The southern oceans (south of 30 degrees S) are densely covered with satellite-derived gravity data (track spacing 2-4 km) and sparsely covered with shipboard depth soundings (hundreds of kilometers between tracks in some areas). Flexural isostatic compensation theory suggests that bathymetry and downward continued gravity data may show linear correlation in a band of wavelengths 15-160 km, if sediment cover is thin and seafloor relief is moderate. At shorter wavelengths, the gravity field is insensitive to seafloor topography because of upward continuation from the seafloor to the sea surface; at longer wavelengths, isostatic compensation cancels out most of the gravity field due to the seafloor topography. We combine this theory with Wiener optimization theory and empirical evidence for gravity noise-to-signal ratios to design low-pass and band-pass filters to use in predicting bathymetry from gravity. The prediction combines long wavelengths (> 160 km) from low-pass-filtered soundings with an intermediate-wavelength solution obtained from multiplying downward continued, band-pass filtered (15-160 km) gravity data by a scaling factor S. S is empirically determined from the correlation between gravity data and existing soundings in the 15-160 km band by robust regression and varies at long wavelengths. We find that areas with less than 200 m of sediment cover show correlation between gravity and bathymetry significant at the 99% level, and S may be related to the density of seafloor materials in these areas. The prediction has a horizontal resolution limit of 5-10 km in position and is within 100 m of actual soundings at 50% of grid points and within 240 m at 80% of these. In areas of very rugged topography the prediction underestimates the peak amplitudes of seafloor features. Images of the prediction reveal many tectonic features not seen on any existing bathymetric charts. Because the prediction relies on the gravity field at wavelengths < 160 km, it is insensitive to errors in the navigation of sounding lines but also cannot completely reproduce them. Therefore it may be used to locate tectonic features but should not be used to assess hazards to navigation. The prediction is available from the National Geophysical Data Center in both digital and printed form.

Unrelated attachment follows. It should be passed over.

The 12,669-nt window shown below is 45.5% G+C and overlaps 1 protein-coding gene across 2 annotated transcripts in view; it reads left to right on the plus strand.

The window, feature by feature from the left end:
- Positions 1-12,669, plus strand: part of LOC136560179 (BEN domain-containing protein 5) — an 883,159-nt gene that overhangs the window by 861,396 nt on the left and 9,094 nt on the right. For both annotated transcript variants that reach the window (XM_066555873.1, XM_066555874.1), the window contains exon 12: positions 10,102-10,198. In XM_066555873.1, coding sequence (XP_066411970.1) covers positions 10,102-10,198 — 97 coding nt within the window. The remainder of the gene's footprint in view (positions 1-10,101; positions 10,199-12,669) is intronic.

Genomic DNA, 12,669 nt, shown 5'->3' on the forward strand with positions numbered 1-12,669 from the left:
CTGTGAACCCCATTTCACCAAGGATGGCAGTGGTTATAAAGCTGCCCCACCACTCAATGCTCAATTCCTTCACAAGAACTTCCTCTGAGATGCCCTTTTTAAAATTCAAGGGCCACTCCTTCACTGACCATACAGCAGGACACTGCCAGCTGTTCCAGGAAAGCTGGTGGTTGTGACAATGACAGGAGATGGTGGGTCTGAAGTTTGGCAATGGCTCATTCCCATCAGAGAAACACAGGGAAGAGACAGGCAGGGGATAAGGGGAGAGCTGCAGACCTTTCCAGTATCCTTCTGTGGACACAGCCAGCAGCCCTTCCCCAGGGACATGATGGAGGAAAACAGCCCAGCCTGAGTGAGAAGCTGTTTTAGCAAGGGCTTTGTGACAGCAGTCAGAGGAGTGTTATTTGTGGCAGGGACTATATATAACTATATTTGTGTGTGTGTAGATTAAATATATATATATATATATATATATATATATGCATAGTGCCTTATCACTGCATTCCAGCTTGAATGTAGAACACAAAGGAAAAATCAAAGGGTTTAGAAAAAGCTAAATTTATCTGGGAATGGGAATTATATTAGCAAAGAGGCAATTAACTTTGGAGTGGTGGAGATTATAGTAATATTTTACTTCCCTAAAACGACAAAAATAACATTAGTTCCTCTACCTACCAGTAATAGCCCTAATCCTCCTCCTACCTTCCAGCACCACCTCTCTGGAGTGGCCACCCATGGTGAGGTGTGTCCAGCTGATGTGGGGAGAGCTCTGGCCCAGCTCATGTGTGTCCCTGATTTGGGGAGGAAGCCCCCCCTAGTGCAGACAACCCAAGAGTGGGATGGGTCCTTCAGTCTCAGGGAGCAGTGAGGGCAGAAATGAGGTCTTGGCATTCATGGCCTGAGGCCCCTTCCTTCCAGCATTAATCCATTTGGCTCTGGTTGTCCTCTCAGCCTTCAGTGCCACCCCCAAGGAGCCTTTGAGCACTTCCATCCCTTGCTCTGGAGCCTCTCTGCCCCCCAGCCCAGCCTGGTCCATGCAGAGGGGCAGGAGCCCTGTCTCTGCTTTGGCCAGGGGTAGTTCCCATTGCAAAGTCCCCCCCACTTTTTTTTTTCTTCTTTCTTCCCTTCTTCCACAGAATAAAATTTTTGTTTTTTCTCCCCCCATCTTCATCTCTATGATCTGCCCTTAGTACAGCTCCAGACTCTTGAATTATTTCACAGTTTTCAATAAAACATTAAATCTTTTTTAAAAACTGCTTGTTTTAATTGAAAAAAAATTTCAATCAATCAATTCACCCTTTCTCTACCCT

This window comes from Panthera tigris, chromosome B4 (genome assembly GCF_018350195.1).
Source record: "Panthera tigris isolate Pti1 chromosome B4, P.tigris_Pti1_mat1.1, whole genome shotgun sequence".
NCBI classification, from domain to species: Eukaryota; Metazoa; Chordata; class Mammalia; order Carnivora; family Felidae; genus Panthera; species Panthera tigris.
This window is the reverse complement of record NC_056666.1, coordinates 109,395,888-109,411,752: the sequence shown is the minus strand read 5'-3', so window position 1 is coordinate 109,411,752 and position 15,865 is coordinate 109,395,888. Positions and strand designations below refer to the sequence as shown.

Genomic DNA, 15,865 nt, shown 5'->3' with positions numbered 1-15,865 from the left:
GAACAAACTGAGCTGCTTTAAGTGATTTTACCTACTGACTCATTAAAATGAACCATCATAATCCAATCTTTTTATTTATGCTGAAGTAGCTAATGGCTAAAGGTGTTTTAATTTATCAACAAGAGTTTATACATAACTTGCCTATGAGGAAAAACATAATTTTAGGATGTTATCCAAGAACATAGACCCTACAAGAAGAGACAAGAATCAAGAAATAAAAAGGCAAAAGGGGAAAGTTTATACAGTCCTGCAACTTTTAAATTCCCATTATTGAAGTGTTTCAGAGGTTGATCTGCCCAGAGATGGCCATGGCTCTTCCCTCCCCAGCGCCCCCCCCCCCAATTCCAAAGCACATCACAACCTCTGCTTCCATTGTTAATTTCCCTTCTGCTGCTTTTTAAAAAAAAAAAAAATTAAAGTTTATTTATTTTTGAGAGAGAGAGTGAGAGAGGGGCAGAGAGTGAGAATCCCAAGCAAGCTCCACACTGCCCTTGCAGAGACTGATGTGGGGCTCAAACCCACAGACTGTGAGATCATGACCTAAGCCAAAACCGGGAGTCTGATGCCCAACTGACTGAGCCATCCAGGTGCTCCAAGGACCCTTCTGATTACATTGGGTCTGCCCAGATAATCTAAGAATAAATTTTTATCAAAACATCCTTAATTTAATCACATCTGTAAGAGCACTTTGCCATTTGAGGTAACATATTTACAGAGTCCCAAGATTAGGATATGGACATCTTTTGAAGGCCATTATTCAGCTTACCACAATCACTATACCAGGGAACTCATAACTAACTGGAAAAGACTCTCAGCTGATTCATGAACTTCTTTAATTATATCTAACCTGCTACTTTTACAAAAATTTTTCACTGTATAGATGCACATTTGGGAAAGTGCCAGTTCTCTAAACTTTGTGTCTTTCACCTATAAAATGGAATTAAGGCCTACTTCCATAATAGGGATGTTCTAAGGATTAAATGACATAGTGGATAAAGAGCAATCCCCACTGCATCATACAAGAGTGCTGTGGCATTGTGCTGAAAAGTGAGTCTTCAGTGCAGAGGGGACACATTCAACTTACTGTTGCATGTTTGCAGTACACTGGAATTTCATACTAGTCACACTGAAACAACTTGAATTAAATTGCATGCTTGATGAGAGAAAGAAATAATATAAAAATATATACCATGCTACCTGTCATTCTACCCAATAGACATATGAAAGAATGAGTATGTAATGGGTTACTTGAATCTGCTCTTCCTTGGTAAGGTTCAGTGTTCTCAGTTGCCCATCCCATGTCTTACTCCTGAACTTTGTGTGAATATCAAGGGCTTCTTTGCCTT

W
Watts, AB, Sandwell DT, Smith WHF, Wessel P.  2006.  Global gravity, bathymetry, and the distribution of submarine volcanism through space and time. Journal of Geophysical Research-Solid Earth. 111   10.1029/2005jb004083   AbstractWebsite

[ 1] The seafloor is characterized by numerous seamounts and oceanic islands which are mainly volcanic in origin. Relatively few of these features (< similar to 0.1%), however, have been dated, and so little is known about their tectonic setting. One parameter that is sensitive to whether a seamount formed on, near, or far from a mid-ocean ridge is the elastic thickness, T(e), which is a proxy for the long-term strength of the lithosphere. Most previous studies are based on using the bathymetry to calculate the gravity anomaly for different values of T(e) and then comparing the calculated and observed gravity anomaly. The problem with such an approach is that bathymetry data are usually limited to single-beam echo sounder data acquired along a ship track and these data are too sparse to define seamount shape. We therefore use the satellite-derived gravity anomaly to predict the bathymetry for different values of T(e). By comparing the predicted bathymetry to actual shipboard soundings in the vicinity of each locality in the Wessel global seamount database, we have obtained 9758 T(e) estimates from a wide range of submarine volcanic features in the Pacific, Indian, and Atlantic oceans. Comparisons where there are previous estimates show that bathymetric prediction is a robust way to estimate T(e) and its upper and lower bounds. T(e) at sites where there is both a sample and crustal age show considerable scatter, however, and there is no simple relationship between T(e) and age. Nevertheless, we are able to tentatively assign a tectonic setting to each T(e) estimate. The most striking results are in the Pacific Ocean where a broad swath of "on-ridge'' volcanism extends from the Foundation seamounts and Ducie Island/Easter Island ridge in the southeast, across the equator, to the Shatsky and Hess rises in the northwest. Interspersed among the on-ridge volcanism are "flank ridge'' and "off-ridge'' features. The Indian and Atlantic oceans also show a mix of tectonic settings. Off-ridge volcanism dominates in the eastern North Atlantic and northeast Indian oceans, while flank ridge volcanism dominates the northeastern Indian and western south Atlantic oceans. We have been unable to assign the flank ridge and off-ridge estimates an age, but the on-ridge estimates generally reflect, we believe, the age of the underlying oceanic crust. We estimate the volume of on-ridge volcanism to be similar to 1.1 x 10(6) km(3) which implies a mean seamount addition rate of similar to 0.007 km(3) yr(-1). Rates appear to have varied through geological time, reaching their peak during the Late/Early Cretaceous and then declining to the present-day.